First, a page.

Removing, Repairing, And Replacing Stripped Fasteners

2 Minutes Posted on:

About Me

Finding The Purpose Of Industrial Equipment For a long time, I wasn't sure what I wanted to do with my career. I knew that I wanted things to work out, but I wasn't sure what to do to make things happen for myself. Fortunately, a friend of mine mentioned that there was a lot of potential growth involved in local equipment companies, so I started learning more about the processes they used. I found a great business that offered the kind of job I was looking for, so I met with them to chat about the specifics. It was neat to learn what they wanted to do, and now I feel like I contribute to operations. Check out this blog to learn more about equipment.





You'd think that thick metal bolts would be fail-proof, yet the threads and bolt head can quickly deteriorate if you don't handle the bolt correctly. Stripped heads and threads can make the bolt nearly useless. If you're dealing with a bolt that appears to be stripped in some way, you have to remove the bolt and see if you can repair it. If it's not repairable, then you have to replace it -- you can't leave a stripped bolt in place. If there is an emergency where you have to dismantle the equipment with the bolt, you won't be able to remove it as quickly as you need to if you can't get a good grip on it.

Creating Friction for Stripped Bolt Heads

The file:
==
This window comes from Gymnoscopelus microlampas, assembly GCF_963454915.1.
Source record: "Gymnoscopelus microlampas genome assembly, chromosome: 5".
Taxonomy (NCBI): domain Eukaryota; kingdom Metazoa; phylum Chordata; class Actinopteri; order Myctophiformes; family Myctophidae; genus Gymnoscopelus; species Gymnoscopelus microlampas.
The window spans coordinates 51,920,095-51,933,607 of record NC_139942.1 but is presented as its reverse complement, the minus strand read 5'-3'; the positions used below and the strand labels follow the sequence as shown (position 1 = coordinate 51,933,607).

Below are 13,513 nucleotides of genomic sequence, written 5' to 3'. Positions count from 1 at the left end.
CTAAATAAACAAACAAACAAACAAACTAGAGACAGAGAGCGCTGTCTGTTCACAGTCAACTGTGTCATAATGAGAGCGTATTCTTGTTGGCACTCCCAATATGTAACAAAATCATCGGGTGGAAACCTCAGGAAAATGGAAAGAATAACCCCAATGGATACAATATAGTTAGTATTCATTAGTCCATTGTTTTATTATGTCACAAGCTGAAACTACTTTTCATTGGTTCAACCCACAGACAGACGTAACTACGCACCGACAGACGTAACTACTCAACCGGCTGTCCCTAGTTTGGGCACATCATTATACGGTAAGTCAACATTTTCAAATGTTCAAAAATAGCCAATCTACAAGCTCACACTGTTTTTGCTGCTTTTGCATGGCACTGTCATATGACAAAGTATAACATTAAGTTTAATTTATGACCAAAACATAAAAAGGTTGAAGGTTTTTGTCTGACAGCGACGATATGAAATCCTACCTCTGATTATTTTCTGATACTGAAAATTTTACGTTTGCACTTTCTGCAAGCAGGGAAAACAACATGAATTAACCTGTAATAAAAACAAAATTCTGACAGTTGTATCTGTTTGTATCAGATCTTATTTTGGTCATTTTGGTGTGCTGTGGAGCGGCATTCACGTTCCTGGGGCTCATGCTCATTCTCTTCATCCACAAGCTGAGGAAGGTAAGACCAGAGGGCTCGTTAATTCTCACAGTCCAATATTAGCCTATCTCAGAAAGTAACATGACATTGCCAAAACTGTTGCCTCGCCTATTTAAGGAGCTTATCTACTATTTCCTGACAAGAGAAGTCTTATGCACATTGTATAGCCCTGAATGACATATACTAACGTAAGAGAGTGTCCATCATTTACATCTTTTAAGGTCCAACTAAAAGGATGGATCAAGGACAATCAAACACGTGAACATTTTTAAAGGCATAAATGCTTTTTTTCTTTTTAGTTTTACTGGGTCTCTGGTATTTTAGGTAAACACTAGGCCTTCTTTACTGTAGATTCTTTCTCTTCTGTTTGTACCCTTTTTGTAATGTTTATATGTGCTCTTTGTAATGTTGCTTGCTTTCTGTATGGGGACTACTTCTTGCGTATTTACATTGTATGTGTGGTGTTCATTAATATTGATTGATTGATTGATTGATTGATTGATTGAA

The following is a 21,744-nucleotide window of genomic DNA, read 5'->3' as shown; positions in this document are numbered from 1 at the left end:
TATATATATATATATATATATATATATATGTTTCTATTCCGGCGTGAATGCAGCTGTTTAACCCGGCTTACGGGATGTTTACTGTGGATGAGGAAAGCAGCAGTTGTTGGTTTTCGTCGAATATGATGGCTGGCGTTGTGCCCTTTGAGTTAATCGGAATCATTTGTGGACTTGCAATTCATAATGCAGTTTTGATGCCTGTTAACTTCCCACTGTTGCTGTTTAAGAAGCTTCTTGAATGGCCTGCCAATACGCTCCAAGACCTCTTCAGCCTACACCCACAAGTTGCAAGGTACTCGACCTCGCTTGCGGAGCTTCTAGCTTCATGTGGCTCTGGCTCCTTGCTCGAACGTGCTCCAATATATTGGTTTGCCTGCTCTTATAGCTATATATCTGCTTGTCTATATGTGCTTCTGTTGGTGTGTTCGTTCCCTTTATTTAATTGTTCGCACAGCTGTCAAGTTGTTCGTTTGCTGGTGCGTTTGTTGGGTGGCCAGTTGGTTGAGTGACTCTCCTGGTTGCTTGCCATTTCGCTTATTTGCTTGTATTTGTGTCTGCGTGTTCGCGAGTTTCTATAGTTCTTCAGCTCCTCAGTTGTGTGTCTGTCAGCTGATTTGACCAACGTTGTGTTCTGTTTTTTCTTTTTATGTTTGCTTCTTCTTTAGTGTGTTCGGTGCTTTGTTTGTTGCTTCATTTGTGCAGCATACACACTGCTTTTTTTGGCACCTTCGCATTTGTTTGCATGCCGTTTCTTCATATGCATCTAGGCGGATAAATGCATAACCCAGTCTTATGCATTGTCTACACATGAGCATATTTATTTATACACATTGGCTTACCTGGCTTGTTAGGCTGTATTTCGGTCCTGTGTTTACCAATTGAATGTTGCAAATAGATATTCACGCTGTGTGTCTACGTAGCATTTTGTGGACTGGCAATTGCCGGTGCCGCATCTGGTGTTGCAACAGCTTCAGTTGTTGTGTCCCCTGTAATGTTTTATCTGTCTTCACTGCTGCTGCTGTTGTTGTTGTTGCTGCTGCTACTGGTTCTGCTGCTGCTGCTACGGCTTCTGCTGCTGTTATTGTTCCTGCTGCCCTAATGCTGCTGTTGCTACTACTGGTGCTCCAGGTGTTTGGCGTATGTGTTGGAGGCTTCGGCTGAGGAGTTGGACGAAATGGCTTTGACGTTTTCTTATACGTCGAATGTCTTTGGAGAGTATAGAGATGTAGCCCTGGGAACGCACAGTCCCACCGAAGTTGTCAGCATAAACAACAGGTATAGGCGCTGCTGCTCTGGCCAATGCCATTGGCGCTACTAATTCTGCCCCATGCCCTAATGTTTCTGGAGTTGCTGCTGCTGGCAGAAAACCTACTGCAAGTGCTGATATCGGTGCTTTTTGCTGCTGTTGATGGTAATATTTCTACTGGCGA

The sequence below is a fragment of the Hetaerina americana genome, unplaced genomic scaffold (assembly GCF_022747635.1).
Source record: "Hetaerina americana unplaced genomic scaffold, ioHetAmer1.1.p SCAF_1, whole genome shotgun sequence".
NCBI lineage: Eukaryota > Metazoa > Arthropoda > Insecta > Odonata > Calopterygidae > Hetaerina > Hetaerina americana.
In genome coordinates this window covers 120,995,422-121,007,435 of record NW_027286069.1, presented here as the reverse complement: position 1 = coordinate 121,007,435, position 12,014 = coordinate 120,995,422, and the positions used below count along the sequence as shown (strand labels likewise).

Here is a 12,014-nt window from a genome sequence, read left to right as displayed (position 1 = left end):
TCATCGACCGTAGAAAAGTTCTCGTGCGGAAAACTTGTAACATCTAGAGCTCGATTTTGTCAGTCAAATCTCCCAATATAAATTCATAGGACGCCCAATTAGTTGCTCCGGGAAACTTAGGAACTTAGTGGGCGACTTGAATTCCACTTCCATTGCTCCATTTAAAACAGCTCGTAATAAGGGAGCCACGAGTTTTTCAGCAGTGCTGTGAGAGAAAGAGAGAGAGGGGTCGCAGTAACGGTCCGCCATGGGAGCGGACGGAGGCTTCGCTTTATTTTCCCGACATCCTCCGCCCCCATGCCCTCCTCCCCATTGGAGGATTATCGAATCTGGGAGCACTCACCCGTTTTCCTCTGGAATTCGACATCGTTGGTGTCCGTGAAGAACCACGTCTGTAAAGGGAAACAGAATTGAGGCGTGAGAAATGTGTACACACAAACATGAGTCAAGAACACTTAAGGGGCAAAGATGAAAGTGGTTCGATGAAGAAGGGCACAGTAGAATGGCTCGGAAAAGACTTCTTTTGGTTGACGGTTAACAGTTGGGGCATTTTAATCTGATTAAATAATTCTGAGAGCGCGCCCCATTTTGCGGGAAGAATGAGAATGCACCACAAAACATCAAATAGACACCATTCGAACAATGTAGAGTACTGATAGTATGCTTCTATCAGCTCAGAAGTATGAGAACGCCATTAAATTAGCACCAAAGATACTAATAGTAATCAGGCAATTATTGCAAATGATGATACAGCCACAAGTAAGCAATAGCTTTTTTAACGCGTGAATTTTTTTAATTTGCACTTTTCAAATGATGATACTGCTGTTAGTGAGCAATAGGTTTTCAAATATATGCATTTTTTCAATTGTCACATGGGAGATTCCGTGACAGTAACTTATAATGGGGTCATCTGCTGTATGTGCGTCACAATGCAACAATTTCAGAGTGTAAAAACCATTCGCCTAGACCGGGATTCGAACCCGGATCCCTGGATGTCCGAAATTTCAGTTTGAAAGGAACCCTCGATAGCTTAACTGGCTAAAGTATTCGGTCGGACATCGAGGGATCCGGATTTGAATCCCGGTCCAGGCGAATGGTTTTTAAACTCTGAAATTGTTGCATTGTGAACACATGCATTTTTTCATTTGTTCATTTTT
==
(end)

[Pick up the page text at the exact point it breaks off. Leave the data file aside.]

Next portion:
To remove the bolt if the head is stripped, you need to create friction. When the head is stripped, the metal screwdriver you're using simply slips past the metal grooves in the head. So, what you want to do is create friction. (Of course, if the bolt has a raised head with sides that you can grip with pliers, then you can just use those to turn the bolt, but friction is your friend for flatter bolt heads.)

A thick rubber band can provide the necessary friction. Place the rubber band over the bolt head and pin it down with a screwdriver that's slightly larger than the stripped area. Press down and try turning to release the bolt.

Restoring or Creating Threads

Whether you've got a bolt that has rusted threads that no longer grip the inside of the bolt hole, or bent threads that no longer match the threads inside the hole, you may be able to repair the problem. Cutting and rethreading dies help restore bolt threads. Cutting dies actually cut new threads in bolts, while rethreading dies can remove debris and rust to clean out existing threads. You can try using these to see if you can make the bolt usable again.

Sometimes you can't restore the bolt, such as when cutting new threads would weaken the shaft of the bolt. In these cases, you need a new industrial fastener. It helps to clean out the bolt hole if possible and to re-measure to ensure the new bolt fits correctly. Your attempts to get the bolt out before could have widened the bolt hole a bit if it was in a softer material like wood.

• Tags: • 402 Words